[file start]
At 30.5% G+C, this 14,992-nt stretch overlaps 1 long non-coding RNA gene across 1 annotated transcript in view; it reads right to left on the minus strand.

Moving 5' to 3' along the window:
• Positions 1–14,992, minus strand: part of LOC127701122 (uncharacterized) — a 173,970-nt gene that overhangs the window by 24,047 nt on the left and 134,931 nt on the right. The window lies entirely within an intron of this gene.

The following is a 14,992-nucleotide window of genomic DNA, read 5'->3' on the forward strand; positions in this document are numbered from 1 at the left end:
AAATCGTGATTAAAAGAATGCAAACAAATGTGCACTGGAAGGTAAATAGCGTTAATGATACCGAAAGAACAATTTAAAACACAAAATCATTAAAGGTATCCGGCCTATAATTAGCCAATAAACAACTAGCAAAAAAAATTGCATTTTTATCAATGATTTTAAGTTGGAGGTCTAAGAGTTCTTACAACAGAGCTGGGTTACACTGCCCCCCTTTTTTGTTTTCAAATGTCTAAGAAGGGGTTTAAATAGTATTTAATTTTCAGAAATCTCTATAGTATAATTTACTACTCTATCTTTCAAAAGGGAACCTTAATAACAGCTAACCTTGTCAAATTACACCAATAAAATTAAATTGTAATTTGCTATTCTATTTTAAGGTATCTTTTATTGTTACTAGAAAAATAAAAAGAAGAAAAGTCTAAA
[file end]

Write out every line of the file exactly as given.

At 30.5% G+C, this 14,992-nt stretch overlaps 1 long non-coding RNA gene across 1 annotated transcript in view; it reads right to left on the minus strand.

Moving 5' to 3' along the window:
• Positions 1–14,992, minus strand: part of LOC127701122 (uncharacterized) — a 173,970-nt gene that overhangs the window by 24,047 nt on the left and 134,931 nt on the right. The window lies entirely within an intron of this gene.

The following is a 14,992-nucleotide window of genomic DNA, read 5'->3' on the forward strand; positions in this document are numbered from 1 at the left end:
AAATCGTGATTAAAAGAATGCAAACAAATGTGCACTGGAAGGTAAATAGCGTTAATGATACCGAAAGAACAATTTAAAACACAAAATCATTAAAGGTATCCGGCCTATAATTAGCCAATAAACAACTAGCAAAAAAAATTGCATTTTTATCAATGATTTTAAGTTGGAGGTCTAAGAGTTCTTACAACAGAGCTGGGTTACACTGCCCCCCTTTTTTGTTTTCAAATGTCTAAGAAGGGGTTTAAATAGTATTTAATTTTCAGAAATCTCTATAGTATAATTTACTACTCTATCTTTCAAAAGGGAACCTTAATAACAGCTAACCTTGTCAAATTACACCAATAAAATTAAATTGTAATTTGCTATTCTATTTTAAGGTATCTTTTATTGTTACTAGAAAAATAAAAAGAAGAAAAGTCTAAA